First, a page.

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Title: Analysis of protein-protein molecular recognition
Author: Hubbard, Simon Jeremy
ISNI:       0000 0001 3583 3959
Awarding Body: University of London
Current Institution: University College London (University of London)
Date of Award: 1992
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The molecular recognition exhibited between particular protein molecules has been analyzed, utilising the Brookhaven databank of atomic resolution protein structures. Specifically, an extensive study of the recognition between serine proteinases, and their protein inhibitors and substrates has been made. The analyses involve comparisons of the molecular structure of these protein inhibitors, specifically at their recognition regions, and further comparisons with protein substrates of the proteinases. These comparisons reveal a common recognition motif possessed by the binding loops of serine proteinase inhibitors, which is absent in the substrates (limited proteolytic sites). This conserved recognition motif is maintained despite the sequence and global structural dissimilarity between inhibitor families. In contrast, the recognition regions of the substrates are structurally diverse, and could not be bound to their target enzymes in their crystal conformations. This implies mobility is vital for their recognition, to allow structural rearrangement. Modelling experiments are carried out to ascertain the degree to which the limited proteolytic sites may adopt inhibitor-like conformations, thus mimicking the expected recognition conformation. This was done by first testing the ability of the substrates to adopt such a conformation geometrically, and secondly to simulate the types of motions that might occur. Finally, an algorithm is presented that predicts the likely location of limited proteolytic sites within proteins. The predictive power of the method and its individual component parameters are critically assessed.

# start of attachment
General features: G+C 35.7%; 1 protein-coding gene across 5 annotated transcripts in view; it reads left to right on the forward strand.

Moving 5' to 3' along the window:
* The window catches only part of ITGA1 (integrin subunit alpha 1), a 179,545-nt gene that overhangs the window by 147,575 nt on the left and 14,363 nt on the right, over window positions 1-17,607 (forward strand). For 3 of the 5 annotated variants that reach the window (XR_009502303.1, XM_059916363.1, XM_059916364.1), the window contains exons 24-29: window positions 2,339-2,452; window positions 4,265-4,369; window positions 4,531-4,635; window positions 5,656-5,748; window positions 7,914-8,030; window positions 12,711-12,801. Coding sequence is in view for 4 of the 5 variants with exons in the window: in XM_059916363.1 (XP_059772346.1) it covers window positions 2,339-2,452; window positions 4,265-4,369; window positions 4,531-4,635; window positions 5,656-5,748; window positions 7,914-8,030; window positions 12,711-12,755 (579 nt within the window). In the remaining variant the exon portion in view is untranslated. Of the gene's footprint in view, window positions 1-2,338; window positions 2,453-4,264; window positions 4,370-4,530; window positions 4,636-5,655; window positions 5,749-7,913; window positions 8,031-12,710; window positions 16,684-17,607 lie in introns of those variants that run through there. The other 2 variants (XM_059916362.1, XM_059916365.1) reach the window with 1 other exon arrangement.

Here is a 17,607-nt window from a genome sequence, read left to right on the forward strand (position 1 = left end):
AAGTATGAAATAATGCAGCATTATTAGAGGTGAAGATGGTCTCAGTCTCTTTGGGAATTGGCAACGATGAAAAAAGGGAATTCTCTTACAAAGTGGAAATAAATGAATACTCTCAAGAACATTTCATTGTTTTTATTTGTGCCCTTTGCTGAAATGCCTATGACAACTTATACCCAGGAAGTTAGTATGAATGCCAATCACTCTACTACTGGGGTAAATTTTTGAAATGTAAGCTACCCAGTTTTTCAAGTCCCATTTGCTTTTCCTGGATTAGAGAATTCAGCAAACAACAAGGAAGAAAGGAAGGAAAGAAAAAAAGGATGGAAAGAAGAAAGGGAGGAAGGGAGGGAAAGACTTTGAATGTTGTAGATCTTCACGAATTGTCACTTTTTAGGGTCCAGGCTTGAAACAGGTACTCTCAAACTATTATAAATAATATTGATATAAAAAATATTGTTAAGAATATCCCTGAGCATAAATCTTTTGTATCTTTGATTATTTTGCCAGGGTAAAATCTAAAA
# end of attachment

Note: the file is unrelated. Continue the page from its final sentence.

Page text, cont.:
Supervisor: Not available Sponsor: Not available
Qualification Name: Thesis (Ph.D.) Qualification Level: Doctoral
EThOS ID:  DOI: Not available
Keywords: Genetics